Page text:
Achillea distans

Common Name: Alps yarrow 
Type: Herbaceous perennial
Family: Asteraceae
Native Range: Europe
Zone: 3 to 8
Height: 2.00 to 3.25 feet
Spread: 2.00 to 3.00 feet
Bloom Time: June to August
Bloom Description: Pink to white
Sun: Full sun
Water: Dry to medium
Maintenance: Medium
Flower: Showy
Tolerate: Deer, Dry Soil


Best grown in evenly moist to dry, well-draining, sandy loams in full sun. Avoid heavy clay soils and moist, rich, fertile soils. Deadhead spent flower heads to promote additional bloom. Cut plants back to basal leaves after flowering to tidy the planting and to encourage possible additional fall bloom. Divide clumps when they become overcrowded (every 3-4 years). Propagate species by seed. Hardy in Zones 3-8.

Noteworthy Characteristics

Achillea distans, commonly called Alps yarrow, is a stoloniferous, herbaceous perennial native to high altitude, montane and subalpine meadows and rocky slopes in the mountains of central and southeastern Europe. This plant has escaped cultivation and can be found in parts of Australia, western Europe, and the United States. Mature plants will reach between 2-3.25' tall and spread via above ground stolons to form clumps around relatively equal width. The hairy leaves are ovate to lanceolate with finely textured, doubly pinnate lobes and will reach between 1.5-5" long and 0.5-1" wide. Size of the leaves is variable with the largest occurring at the bases of the stems and the smallest at the tops of the stems. The stems are topped by terminal inflorescences in spring and summer. The dense corymbs of small, pink to white flowers can reach up to 4" across.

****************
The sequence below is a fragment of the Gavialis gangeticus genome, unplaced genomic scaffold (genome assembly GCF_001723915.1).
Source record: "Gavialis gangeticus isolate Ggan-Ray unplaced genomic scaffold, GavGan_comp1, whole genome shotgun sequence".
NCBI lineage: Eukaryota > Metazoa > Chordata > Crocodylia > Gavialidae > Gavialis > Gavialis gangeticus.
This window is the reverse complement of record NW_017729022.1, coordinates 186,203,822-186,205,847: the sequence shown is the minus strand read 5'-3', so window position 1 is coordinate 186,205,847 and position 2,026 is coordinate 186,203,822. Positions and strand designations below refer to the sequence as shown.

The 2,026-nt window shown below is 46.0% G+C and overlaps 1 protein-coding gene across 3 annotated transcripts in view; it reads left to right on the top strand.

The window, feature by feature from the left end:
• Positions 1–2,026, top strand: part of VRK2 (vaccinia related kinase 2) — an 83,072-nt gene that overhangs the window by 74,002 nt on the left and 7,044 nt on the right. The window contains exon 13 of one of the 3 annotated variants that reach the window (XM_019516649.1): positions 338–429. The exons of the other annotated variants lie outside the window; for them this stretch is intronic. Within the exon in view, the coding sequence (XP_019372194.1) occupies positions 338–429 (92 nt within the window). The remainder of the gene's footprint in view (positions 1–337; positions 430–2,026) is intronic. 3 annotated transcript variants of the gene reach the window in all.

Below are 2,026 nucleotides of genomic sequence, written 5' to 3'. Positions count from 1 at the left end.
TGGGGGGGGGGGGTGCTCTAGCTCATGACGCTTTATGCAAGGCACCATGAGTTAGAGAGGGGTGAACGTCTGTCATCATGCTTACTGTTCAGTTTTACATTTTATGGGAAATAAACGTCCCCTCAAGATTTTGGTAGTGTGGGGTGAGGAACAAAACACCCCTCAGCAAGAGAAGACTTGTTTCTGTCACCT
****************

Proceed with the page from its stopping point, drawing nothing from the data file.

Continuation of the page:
The genus name Achillea refers to Achilles, hero of the Trojan Wars in Greek mythology, who used the plant medicinally to stop bleeding and to heal the wounds of his soldiers.

The specific epithet distans means "separated". What this name is referring to is not clear.


Stem rot, powdery mildew and rust are occasional disease problems. If stems flop or become matted, they can be cut back. Deer tend to avoid this plant.


Mixed perennial borders, cottage gardens, and other sunny, drier areas of the garden.